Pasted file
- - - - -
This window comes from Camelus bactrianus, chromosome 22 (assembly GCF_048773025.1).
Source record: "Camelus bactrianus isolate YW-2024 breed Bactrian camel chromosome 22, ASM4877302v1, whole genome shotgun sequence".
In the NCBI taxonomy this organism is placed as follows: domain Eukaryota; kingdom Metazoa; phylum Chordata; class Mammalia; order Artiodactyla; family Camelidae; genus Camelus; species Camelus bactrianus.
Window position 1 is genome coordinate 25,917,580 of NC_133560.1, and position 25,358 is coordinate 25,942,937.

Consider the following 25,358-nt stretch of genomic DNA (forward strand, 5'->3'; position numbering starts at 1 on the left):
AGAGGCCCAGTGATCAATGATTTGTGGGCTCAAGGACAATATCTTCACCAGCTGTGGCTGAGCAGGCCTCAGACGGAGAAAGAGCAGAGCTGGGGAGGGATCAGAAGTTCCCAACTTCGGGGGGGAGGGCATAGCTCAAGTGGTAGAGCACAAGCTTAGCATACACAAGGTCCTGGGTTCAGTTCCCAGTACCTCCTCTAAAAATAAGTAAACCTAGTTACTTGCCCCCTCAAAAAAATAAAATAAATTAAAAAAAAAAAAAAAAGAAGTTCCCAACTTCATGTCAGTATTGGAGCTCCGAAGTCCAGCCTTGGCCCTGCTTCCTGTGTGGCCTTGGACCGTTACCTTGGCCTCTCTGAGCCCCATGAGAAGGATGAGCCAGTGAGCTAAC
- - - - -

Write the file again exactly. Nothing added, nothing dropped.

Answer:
This window comes from Camelus bactrianus, chromosome 22 (assembly GCF_048773025.1).
Source record: "Camelus bactrianus isolate YW-2024 breed Bactrian camel chromosome 22, ASM4877302v1, whole genome shotgun sequence".
In the NCBI taxonomy this organism is placed as follows: domain Eukaryota; kingdom Metazoa; phylum Chordata; class Mammalia; order Artiodactyla; family Camelidae; genus Camelus; species Camelus bactrianus.
Window position 1 is genome coordinate 25,917,580 of NC_133560.1, and position 25,358 is coordinate 25,942,937.

Consider the following 25,358-nt stretch of genomic DNA (forward strand, 5'->3'; position numbering starts at 1 on the left):
AGAGGCCCAGTGATCAATGATTTGTGGGCTCAAGGACAATATCTTCACCAGCTGTGGCTGAGCAGGCCTCAGACGGAGAAAGAGCAGAGCTGGGGAGGGATCAGAAGTTCCCAACTTCGGGGGGGAGGGCATAGCTCAAGTGGTAGAGCACAAGCTTAGCATACACAAGGTCCTGGGTTCAGTTCCCAGTACCTCCTCTAAAAATAAGTAAACCTAGTTACTTGCCCCCTCAAAAAAATAAAATAAATTAAAAAAAAAAAAAAAAGAAGTTCCCAACTTCATGTCAGTATTGGAGCTCCGAAGTCCAGCCTTGGCCCTGCTTCCTGTGTGGCCTTGGACCGTTACCTTGGCCTCTCTGAGCCCCATGAGAAGGATGAGCCAGTGAGCTAAC